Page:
Love-Struck Lara-Jean: A Theme Analysis of To All The Boys I’ve Loved Before by Jenny Han
In To All The Boys I’ve Loved Before by Jenny Han, the protagonist Lara-Jean Song is a sixteen year old girl who writes letters to all the boys she has ever loved, except she does not send them ever, and stores them in a teal box. Lara-Jean believes that writing these letters helps her escape love; she treats treats letters as goodbye for when she wants to stop loving. These letters are treasures meant to be seen only by her eyes. However, each of the seven letters is somehow mailed to its respective recipient. Over the course of the novel, Lara-Jean is seen struggling with the all-consuming love and her constantly changing emotions as she is seen facing the consequences of these letters being sent out to all the boys she has ever loved.
She ultimately realizes that love is not escapable as she is seen writing a love letter to a boy she loves then, Peter. Here, her change in perception of love changes her idea about her role in a romantic relationship. In To All The Boys I’ve Ever Loved by Jenny Han, the theme conveyed by the author is the fact that true love is a strong unescapable emotion. Over the course of the novel, Lara-Jean changes her definition of love as seen through the change in tone when she defines love, the symmetry between the two passages, and the change in the purpose of her letters. Towards the beginning of the book, Lara-Jean describes love in a platonic, naive, and innocent manner, however, by the end of the book, her tone changes to become wiser and mature. On the first page of the book, she explicitly states that she writes these letters for when she does not want to be in love and she has written one for every boy that she has ever loved.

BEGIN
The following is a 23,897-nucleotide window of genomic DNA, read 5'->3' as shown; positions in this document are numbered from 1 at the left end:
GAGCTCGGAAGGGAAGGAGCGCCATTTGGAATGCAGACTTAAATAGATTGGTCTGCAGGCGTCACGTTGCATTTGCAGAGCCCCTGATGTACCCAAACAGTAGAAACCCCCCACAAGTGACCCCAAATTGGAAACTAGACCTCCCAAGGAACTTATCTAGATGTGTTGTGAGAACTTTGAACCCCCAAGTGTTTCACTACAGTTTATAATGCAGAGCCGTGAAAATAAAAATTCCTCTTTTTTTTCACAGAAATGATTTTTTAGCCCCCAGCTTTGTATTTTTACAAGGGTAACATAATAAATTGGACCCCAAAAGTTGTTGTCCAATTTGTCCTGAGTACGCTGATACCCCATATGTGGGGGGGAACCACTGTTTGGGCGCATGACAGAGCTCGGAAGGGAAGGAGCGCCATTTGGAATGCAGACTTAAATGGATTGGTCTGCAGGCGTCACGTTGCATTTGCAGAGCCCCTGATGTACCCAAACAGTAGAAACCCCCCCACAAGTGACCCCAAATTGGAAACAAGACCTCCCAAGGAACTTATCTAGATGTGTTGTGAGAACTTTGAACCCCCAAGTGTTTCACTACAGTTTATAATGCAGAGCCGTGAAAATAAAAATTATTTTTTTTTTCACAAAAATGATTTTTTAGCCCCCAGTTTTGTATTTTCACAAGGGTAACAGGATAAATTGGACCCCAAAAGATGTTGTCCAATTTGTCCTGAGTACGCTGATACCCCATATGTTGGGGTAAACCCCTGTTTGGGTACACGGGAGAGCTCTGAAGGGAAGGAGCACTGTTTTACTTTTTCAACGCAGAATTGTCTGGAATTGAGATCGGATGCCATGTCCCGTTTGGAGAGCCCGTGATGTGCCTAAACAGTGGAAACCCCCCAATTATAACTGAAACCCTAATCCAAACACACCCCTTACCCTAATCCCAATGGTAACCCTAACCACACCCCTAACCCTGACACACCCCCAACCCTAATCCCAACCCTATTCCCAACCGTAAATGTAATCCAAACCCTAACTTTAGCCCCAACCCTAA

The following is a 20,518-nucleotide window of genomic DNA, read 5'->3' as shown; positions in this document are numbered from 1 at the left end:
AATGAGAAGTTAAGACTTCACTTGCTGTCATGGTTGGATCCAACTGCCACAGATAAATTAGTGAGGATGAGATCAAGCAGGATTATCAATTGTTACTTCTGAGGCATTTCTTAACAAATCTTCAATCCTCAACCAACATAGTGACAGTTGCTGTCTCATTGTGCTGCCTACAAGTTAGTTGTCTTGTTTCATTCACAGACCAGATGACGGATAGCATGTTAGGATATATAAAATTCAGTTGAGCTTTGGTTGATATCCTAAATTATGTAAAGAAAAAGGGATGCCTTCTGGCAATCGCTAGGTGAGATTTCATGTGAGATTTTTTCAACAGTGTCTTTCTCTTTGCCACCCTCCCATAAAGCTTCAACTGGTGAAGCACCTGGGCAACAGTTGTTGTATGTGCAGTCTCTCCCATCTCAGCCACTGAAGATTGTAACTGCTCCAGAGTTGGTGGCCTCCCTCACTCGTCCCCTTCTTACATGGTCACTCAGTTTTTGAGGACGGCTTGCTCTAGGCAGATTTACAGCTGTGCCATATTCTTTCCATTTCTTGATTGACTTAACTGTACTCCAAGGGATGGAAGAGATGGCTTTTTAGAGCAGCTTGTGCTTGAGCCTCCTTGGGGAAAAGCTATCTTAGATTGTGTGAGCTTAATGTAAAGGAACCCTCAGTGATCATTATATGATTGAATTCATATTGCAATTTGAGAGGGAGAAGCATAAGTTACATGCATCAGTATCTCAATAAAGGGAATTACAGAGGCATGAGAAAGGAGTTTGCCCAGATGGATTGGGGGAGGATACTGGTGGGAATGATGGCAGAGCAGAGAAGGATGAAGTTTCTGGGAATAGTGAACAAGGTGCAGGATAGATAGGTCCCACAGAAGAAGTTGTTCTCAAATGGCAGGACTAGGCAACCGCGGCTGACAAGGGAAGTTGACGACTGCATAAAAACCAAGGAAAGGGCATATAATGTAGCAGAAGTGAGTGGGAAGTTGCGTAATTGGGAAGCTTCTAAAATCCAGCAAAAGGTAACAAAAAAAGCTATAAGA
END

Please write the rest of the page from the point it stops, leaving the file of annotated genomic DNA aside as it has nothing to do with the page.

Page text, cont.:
The tone in which she describes this is idiomatic. To illustrate this idea, “If love is like a possession, maybe my letters are like my exorcisms. My letters set me free. Or at least they’re supposed to” (Han 1). Here, she implies that love is escapable. She implies that love traps her and that her letters are almost like a form of relief from love.
Interestingly enough, this tone changes towards the end of the book when she rediscovers the definition of love. Towards the end of the book, Lara-Jean describes love as “scary” which is quite the opposite of how she perceived love as thrilling and exciting, yet escapable towards the beginning of the book. The tone towards the end of the book changes as well, she seems more aware and mature. Lara-Jean understands her role in a romantic relationship and accepts that true love is force that cannot be exorcised. This change in perception of love is seen as the tone towards the end of the book becomes more calm and mature as she becomes content with herself, is not confused or in a dilemma, and the reader knows this clarity as she begins to write a love letter to Peter.
The symmetry between the beginning and the end of the book also emphasizes on the change in her definition of love. In the beginning of the book, Lara-Jean is confident about the purpose that her letters serve. She states: “When I write, I hold nothing back. I write like he’ll never read it. Because he never will” (Han 1). A metaphor incorporated is when she compares her letters to exorcisms that set her free.